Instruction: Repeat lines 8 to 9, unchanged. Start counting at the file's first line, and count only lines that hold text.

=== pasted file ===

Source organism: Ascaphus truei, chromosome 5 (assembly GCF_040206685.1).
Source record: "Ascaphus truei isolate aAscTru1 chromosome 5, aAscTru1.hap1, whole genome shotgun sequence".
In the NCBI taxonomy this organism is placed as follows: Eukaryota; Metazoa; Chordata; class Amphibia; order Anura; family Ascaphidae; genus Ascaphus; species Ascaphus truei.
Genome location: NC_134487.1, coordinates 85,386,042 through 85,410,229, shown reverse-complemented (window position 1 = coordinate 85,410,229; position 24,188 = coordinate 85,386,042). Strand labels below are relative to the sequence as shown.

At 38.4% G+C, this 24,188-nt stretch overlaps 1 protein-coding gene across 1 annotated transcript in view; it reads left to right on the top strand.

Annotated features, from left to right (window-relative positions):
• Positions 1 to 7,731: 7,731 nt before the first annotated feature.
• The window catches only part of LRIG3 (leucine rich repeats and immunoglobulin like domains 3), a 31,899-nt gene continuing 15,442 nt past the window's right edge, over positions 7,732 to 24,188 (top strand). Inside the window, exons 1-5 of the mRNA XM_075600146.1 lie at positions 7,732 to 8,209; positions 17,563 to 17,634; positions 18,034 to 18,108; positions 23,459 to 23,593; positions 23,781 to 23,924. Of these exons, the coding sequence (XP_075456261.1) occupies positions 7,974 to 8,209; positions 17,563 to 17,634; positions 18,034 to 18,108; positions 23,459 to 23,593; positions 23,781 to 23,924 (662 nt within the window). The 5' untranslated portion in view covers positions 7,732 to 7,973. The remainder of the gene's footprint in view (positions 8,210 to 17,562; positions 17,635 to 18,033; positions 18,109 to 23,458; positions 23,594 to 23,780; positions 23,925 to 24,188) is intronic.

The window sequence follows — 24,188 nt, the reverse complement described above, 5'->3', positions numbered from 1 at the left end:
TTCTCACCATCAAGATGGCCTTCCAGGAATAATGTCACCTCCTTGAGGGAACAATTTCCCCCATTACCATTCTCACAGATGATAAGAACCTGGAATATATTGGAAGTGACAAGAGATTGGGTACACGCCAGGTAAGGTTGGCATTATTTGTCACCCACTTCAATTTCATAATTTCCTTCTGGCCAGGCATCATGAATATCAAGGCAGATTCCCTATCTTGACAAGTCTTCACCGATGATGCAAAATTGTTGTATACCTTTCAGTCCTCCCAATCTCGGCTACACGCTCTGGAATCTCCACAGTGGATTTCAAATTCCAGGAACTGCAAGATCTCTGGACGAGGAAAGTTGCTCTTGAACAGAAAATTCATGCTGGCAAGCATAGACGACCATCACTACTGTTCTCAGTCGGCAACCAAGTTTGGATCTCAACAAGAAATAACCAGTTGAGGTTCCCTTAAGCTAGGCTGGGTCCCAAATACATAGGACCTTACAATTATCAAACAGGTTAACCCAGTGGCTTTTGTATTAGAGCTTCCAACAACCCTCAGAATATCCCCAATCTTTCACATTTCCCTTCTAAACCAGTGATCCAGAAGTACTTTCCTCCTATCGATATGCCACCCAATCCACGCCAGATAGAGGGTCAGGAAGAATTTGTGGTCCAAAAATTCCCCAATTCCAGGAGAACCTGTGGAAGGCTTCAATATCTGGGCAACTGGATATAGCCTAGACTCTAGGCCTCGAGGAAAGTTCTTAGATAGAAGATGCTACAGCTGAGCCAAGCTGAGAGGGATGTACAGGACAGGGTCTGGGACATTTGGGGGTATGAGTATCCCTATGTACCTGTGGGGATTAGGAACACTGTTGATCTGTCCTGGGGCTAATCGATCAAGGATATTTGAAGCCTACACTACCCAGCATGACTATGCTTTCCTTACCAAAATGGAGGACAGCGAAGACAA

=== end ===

• The window catches only part of LRIG3 (leucine rich repeats and immunoglobulin like domains 3), a 31,899-nt gene continuing 15,442 nt past the window's right edge, over positions 7,732 to 24,188 (top strand). Inside the window, exons 1-5 of the mRNA XM_075600146.1 lie at positions 7,732 to 8,209; positions 17,563 to 17,634; positions 18,034 to 18,108; positions 23,459 to 23,593; positions 23,781 to 23,924. Of these exons, the coding sequence (XP_075456261.1) occupies positions 7,974 to 8,209; positions 17,563 to 17,634; positions 18,034 to 18,108; positions 23,459 to 23,593; positions 23,781 to 23,924 (662 nt within the window). The 5' untranslated portion in view covers positions 7,732 to 7,973. The remainder of the gene's footprint in view (positions 8,210 to 17,562; positions 17,635 to 18,033; positions 18,109 to 23,458; positions 23,594 to 23,780; positions 23,925 to 24,188) is intronic.

The window sequence follows — 24,188 nt, the reverse complement described above, 5'->3', positions numbered from 1 at the left end: